Hashicorp IPO

Ticker HCP, scheduled for December 9
Assumed $70 share price with estimated net proceeds of $1.164B to Hashicorp.
Estimated 181M shares outstanding at IPO, fully diluted is about 188M
TTM revenue 286M
YoY growth of 50% in the last 9 months, so it is supposedly hypergrowth.

Hashicorp offers an open source software stack that enables organizations to automate cloud infrastructure.
I don’t know anything about tech, but it seems this Hashicorp stuff is widely used:
Users have downloaded their products 100 million times in fiscal 2021.
Approximately 11,500 organizations have downloaded at least one product since inception.
Hashicorp products have been downloaded by approximately 79% of the Fortune 500 as of October 31, 2021.
They have 222599 Github stars, rank 22. https://gitstar-ranking.com/organizations

Q: What is the need that this company fills?
A: There continues to be a ‘shift among corporations going from static on-premises infrastructure to a dynamic/distributed cloud infrastructure’. Apparently, ‘existing procedures to manage this infrastructure and shift to cloud is inconsistent/inefficient with linear ticket driven workflows.’ Development teams often have to ‘file tickets against many different internal teams to provision infrastructure, request credentials to systems, update networks, and deploy their applications. This results in significant friction across these teams, increases costs and risks, and reduces productivity.’

‘Hashicorp’s products aim to connect, secure, and run applications/infrastructure across multiple public/private clouds: Zero Trust architecture, fully automated networking that is application oriented, rather than host oriented.
Hashicorp provides a single, comprehensive, integrated portfolio of products that spans all critical components of cloud infrastructure automation instead of a fragmented environment with dozens of vendors targeting application platforms.’

Hashicorp is platform agnostic. More than 75% of organizations are using a multi-cloud adoption model, and Hashicorp has been recognized as a partner of the year by Microsoft and Google; they accelerate cloud adoption by “creating a consistent set of workflows across private data centers and the public cloud, enabling rapid cloud migration.”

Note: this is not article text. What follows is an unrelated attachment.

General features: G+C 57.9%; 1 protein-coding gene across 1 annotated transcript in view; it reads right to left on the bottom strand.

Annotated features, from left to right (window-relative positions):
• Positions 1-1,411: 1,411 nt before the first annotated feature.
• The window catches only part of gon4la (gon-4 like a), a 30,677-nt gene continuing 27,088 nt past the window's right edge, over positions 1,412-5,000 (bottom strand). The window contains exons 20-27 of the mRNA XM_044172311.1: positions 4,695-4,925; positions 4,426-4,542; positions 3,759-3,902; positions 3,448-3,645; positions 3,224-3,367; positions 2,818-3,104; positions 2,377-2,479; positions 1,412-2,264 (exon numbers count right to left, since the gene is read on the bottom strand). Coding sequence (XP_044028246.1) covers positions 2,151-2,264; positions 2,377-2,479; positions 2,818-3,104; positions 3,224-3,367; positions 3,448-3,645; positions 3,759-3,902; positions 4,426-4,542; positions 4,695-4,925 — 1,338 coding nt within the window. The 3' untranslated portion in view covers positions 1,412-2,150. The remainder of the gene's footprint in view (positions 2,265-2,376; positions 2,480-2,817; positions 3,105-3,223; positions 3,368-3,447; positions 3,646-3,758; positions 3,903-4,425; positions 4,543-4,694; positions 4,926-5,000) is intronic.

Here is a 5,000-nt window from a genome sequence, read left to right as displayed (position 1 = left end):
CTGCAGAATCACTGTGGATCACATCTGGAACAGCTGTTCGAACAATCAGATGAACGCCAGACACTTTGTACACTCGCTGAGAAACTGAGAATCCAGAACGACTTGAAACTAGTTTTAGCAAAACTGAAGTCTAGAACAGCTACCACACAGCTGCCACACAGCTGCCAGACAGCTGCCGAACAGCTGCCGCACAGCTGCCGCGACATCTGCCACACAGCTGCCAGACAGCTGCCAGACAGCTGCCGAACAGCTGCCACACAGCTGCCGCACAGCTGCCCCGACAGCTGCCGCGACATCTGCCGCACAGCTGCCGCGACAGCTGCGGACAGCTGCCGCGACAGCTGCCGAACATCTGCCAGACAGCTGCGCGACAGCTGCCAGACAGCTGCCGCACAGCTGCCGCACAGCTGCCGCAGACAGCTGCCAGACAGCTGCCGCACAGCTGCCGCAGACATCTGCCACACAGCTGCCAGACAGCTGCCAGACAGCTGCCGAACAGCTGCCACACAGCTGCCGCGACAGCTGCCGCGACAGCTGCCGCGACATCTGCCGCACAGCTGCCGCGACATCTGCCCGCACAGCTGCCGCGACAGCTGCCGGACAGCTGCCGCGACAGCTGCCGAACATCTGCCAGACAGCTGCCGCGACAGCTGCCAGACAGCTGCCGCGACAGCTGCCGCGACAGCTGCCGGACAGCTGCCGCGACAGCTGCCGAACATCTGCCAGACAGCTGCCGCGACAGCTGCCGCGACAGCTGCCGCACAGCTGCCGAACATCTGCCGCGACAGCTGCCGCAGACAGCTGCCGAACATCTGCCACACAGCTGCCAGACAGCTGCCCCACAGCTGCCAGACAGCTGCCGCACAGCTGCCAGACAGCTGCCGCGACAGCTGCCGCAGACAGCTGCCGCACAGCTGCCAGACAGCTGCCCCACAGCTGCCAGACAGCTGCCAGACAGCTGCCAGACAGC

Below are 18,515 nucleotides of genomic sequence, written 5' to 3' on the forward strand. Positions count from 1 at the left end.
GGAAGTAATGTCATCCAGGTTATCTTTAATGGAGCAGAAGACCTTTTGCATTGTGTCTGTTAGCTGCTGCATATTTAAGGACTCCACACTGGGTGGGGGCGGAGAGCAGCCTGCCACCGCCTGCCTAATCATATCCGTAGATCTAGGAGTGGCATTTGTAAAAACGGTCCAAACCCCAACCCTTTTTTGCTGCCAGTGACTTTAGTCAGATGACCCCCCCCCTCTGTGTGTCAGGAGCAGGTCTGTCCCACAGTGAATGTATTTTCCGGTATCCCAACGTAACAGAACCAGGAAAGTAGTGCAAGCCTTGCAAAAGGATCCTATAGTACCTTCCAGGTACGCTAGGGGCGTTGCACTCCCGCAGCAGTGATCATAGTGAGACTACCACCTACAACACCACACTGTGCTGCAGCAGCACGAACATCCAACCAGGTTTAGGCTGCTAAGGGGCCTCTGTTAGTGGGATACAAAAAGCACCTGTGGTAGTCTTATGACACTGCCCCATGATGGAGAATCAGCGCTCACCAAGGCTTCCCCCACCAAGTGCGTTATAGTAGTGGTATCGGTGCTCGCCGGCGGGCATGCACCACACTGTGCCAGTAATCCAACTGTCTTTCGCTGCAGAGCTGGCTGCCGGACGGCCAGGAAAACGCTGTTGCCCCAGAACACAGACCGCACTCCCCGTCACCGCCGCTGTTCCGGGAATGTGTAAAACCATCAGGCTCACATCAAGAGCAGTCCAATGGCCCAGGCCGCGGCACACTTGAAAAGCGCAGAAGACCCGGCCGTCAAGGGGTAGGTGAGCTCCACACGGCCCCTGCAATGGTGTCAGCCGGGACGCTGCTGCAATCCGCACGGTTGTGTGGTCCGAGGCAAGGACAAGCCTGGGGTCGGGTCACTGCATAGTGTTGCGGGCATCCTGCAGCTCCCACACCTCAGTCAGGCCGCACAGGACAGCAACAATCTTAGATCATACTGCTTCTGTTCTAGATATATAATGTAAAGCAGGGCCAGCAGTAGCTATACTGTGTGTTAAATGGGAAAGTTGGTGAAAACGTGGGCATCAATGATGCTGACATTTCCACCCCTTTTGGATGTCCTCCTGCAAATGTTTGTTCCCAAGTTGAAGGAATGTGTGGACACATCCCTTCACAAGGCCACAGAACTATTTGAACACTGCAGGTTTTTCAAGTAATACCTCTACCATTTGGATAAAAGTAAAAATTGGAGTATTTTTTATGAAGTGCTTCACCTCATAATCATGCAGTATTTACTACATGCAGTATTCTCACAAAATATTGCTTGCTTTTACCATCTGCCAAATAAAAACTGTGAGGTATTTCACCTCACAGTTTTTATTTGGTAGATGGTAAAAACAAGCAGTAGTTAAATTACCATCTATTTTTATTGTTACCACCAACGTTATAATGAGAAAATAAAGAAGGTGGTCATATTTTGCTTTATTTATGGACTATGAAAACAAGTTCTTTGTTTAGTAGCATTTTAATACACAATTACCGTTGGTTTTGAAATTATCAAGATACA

My two questions to the techies on this board:
1. Does all this stuff above mean that, once adopted, Hashicorp is ‘mission critical’ to its customers?
2. If adopted by customers, will Hashicorp products typically be used by its customers for a long time (at least several years)?

Moving on: This company is not truly founder led.
The company was founded in 2012. It was founded by Mitchell Hashimoto and Armon Dadgar. Armon Dadgar serves as the CTO currently.
However, Mitchell Hashimoto resigned from the board of directors earlier this year in July 2021. The CEO has been David McJannet since Dec 2015. This CEO doesn’t have a very impressive background to my untrained-non-tech-world eyes. Before joining Hashicorp, he was just an executive at a venture capital firm…in any case, commercialization of its products began in 2016, literally the very second that this venture capital guy joined as CEO.

Combined TAM for their four primary products (named Terraform, Vault, Consul, Nomad): $41.7B in 2021, estimated to become $72.5B by end of 2026.

“open core, self service, direct sales, partner ecosystem”
As they are open source, it’s noted that “all contributors are required to sign a contributor license agreement that grants HashiCorp exclusive license to distribute any accepted contribution commercially.”

They first allow potential customers to ‘self’ adopt (self serve and open source. Allows Hashicorp to identify initial use cases).